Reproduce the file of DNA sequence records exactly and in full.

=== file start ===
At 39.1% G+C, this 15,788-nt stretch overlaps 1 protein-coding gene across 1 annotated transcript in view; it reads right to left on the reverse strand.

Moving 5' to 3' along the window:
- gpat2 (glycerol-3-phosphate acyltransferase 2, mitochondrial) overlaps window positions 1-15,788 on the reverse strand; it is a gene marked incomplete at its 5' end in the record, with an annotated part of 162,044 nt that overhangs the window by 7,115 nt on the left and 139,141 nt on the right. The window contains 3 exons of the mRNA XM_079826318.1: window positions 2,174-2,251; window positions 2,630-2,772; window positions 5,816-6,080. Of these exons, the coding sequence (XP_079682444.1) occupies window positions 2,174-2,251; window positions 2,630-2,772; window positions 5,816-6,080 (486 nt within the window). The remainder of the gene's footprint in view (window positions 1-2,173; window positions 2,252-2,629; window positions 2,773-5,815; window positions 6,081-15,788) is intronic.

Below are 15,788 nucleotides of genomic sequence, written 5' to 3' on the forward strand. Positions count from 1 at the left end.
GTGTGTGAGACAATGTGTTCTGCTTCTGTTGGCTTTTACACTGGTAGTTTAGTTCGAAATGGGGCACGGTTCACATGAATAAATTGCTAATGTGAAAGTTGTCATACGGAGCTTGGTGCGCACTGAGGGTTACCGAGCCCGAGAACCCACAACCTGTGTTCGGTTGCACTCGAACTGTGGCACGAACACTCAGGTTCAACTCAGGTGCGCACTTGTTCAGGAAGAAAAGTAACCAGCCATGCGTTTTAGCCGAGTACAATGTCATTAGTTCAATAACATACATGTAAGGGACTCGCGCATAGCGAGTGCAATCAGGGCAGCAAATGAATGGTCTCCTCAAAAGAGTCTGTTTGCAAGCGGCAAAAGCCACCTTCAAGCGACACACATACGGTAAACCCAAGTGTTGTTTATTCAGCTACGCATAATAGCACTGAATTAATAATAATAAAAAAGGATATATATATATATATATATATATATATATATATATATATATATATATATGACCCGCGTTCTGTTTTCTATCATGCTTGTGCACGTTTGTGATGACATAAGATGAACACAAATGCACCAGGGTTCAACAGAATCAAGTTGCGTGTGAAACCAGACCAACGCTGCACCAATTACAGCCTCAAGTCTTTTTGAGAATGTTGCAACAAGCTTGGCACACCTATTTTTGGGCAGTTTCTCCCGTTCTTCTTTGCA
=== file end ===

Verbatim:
At 39.1% G+C, this 15,788-nt stretch overlaps 1 protein-coding gene across 1 annotated transcript in view; it reads right to left on the reverse strand.

Moving 5' to 3' along the window:
- gpat2 (glycerol-3-phosphate acyltransferase 2, mitochondrial) overlaps window positions 1-15,788 on the reverse strand; it is a gene marked incomplete at its 5' end in the record, with an annotated part of 162,044 nt that overhangs the window by 7,115 nt on the left and 139,141 nt on the right. The window contains 3 exons of the mRNA XM_079826318.1: window positions 2,174-2,251; window positions 2,630-2,772; window positions 5,816-6,080. Of these exons, the coding sequence (XP_079682444.1) occupies window positions 2,174-2,251; window positions 2,630-2,772; window positions 5,816-6,080 (486 nt within the window). The remainder of the gene's footprint in view (window positions 1-2,173; window positions 2,252-2,629; window positions 2,773-5,815; window positions 6,081-15,788) is intronic.

Below are 15,788 nucleotides of genomic sequence, written 5' to 3' on the forward strand. Positions count from 1 at the left end.
GTGTGTGAGACAATGTGTTCTGCTTCTGTTGGCTTTTACACTGGTAGTTTAGTTCGAAATGGGGCACGGTTCACATGAATAAATTGCTAATGTGAAAGTTGTCATACGGAGCTTGGTGCGCACTGAGGGTTACCGAGCCCGAGAACCCACAACCTGTGTTCGGTTGCACTCGAACTGTGGCACGAACACTCAGGTTCAACTCAGGTGCGCACTTGTTCAGGAAGAAAAGTAACCAGCCATGCGTTTTAGCCGAGTACAATGTCATTAGTTCAATAACATACATGTAAGGGACTCGCGCATAGCGAGTGCAATCAGGGCAGCAAATGAATGGTCTCCTCAAAAGAGTCTGTTTGCAAGCGGCAAAAGCCACCTTCAAGCGACACACATACGGTAAACCCAAGTGTTGTTTATTCAGCTACGCATAATAGCACTGAATTAATAATAATAAAAAAGGATATATATATATATATATATATATATATATATATATATATATATATATATGACCCGCGTTCTGTTTTCTATCATGCTTGTGCACGTTTGTGATGACATAAGATGAACACAAATGCACCAGGGTTCAACAGAATCAAGTTGCGTGTGAAACCAGACCAACGCTGCACCAATTACAGCCTCAAGTCTTTTTGAGAATGTTGCAACAAGCTTGGCACACCTATTTTTGGGCAGTTTCTCCCGTTCTTCTTTGCA